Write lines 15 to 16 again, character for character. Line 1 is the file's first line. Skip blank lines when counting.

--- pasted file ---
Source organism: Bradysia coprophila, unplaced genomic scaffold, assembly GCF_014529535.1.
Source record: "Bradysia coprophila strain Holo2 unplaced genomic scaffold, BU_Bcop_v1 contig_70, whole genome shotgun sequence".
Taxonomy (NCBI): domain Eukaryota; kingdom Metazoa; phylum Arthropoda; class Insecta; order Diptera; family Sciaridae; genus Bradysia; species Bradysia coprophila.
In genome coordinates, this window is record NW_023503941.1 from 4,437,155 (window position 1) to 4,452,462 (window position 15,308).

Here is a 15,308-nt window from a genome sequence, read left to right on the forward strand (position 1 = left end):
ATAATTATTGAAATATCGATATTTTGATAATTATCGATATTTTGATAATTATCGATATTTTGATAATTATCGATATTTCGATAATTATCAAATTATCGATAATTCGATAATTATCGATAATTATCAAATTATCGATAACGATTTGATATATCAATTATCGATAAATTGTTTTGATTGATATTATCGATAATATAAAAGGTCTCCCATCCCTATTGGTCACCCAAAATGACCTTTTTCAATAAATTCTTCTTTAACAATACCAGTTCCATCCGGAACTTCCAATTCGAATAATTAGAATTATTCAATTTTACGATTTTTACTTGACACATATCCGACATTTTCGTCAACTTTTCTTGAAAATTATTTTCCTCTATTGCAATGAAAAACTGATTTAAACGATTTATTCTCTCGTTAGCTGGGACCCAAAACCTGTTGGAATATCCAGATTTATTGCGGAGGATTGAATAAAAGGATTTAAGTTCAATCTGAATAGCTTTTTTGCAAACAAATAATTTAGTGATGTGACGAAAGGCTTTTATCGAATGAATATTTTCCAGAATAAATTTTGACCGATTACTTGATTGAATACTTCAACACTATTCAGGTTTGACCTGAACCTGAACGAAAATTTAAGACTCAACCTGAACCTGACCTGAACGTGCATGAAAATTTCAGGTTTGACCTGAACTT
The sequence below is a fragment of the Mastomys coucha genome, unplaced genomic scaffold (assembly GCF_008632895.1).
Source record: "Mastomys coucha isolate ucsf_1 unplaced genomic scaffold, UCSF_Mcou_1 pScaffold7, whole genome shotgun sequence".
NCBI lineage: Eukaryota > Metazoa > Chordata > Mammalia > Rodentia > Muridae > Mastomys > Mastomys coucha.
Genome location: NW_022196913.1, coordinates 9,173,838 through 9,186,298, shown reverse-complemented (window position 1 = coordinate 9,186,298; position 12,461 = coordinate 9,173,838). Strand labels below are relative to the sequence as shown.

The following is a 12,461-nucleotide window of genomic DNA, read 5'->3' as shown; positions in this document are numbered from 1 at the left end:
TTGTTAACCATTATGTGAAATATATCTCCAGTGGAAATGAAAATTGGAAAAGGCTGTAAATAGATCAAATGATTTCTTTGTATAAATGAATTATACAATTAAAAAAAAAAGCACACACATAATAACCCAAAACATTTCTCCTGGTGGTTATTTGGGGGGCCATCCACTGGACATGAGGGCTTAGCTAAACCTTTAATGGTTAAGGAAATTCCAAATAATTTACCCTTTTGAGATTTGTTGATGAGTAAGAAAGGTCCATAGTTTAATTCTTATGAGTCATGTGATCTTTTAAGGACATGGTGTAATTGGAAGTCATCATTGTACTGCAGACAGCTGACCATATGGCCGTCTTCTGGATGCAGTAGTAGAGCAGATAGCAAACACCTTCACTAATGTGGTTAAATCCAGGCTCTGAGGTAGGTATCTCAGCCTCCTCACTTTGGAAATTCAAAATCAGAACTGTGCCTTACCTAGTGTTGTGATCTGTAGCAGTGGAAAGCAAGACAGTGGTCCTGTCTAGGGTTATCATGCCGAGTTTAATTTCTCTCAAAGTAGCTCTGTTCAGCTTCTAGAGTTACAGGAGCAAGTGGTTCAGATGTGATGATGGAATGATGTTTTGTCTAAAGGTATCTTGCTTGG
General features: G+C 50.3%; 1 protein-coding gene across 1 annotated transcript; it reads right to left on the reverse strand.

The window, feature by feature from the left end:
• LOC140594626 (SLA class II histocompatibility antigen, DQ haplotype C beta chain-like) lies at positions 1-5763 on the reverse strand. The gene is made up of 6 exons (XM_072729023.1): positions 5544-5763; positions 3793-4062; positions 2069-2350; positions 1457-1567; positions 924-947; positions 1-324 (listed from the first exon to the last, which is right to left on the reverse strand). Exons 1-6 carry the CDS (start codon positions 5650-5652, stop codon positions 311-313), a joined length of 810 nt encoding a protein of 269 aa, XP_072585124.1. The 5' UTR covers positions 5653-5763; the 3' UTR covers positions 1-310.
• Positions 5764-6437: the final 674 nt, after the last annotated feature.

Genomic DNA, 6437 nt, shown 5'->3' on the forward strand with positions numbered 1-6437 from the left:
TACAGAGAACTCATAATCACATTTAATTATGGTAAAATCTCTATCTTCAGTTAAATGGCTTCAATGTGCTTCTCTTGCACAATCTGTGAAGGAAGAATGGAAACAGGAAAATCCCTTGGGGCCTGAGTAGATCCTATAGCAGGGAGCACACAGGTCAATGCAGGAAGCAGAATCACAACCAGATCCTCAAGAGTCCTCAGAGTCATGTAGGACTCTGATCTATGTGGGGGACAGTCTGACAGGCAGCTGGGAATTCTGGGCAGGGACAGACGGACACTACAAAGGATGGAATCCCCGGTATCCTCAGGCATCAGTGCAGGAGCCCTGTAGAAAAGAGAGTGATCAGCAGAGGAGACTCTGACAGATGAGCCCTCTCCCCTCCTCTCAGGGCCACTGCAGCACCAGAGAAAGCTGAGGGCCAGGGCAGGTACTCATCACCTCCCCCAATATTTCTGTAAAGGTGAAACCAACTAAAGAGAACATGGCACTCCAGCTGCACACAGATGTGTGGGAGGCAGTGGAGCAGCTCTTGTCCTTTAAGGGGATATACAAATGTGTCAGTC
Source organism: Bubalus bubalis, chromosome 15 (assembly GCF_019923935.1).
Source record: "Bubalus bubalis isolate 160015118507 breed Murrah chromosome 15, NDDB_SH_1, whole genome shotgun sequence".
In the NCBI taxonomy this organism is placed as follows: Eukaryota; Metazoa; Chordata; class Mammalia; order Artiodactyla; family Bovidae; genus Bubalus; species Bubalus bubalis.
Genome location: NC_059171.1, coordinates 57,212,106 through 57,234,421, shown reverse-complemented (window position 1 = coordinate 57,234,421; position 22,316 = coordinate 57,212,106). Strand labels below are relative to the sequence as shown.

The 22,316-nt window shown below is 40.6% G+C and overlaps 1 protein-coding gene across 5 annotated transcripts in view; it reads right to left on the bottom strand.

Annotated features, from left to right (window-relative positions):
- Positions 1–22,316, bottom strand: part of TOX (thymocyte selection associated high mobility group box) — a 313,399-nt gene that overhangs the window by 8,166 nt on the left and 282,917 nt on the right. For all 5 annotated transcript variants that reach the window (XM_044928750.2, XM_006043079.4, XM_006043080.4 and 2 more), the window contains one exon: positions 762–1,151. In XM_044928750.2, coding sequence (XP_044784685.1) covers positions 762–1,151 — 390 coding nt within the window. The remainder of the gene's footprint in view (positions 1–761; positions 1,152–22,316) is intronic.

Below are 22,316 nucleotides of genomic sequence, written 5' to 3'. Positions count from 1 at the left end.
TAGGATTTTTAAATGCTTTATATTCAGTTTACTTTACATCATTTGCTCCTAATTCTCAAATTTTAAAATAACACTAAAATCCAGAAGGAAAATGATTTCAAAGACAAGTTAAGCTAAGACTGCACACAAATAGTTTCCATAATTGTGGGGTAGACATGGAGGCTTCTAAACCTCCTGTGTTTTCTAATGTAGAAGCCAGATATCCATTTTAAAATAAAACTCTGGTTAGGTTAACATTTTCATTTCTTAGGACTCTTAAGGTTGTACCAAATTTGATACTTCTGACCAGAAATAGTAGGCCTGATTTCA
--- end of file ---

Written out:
• LOC140594626 (SLA class II histocompatibility antigen, DQ haplotype C beta chain-like) lies at positions 1-5763 on the reverse strand. The gene is made up of 6 exons (XM_072729023.1): positions 5544-5763; positions 3793-4062; positions 2069-2350; positions 1457-1567; positions 924-947; positions 1-324 (listed from the first exon to the last, which is right to left on the reverse strand). Exons 1-6 carry the CDS (start codon positions 5650-5652, stop codon positions 311-313), a joined length of 810 nt encoding a protein of 269 aa, XP_072585124.1. The 5' UTR covers positions 5653-5763; the 3' UTR covers positions 1-310.
• Positions 5764-6437: the final 674 nt, after the last annotated feature.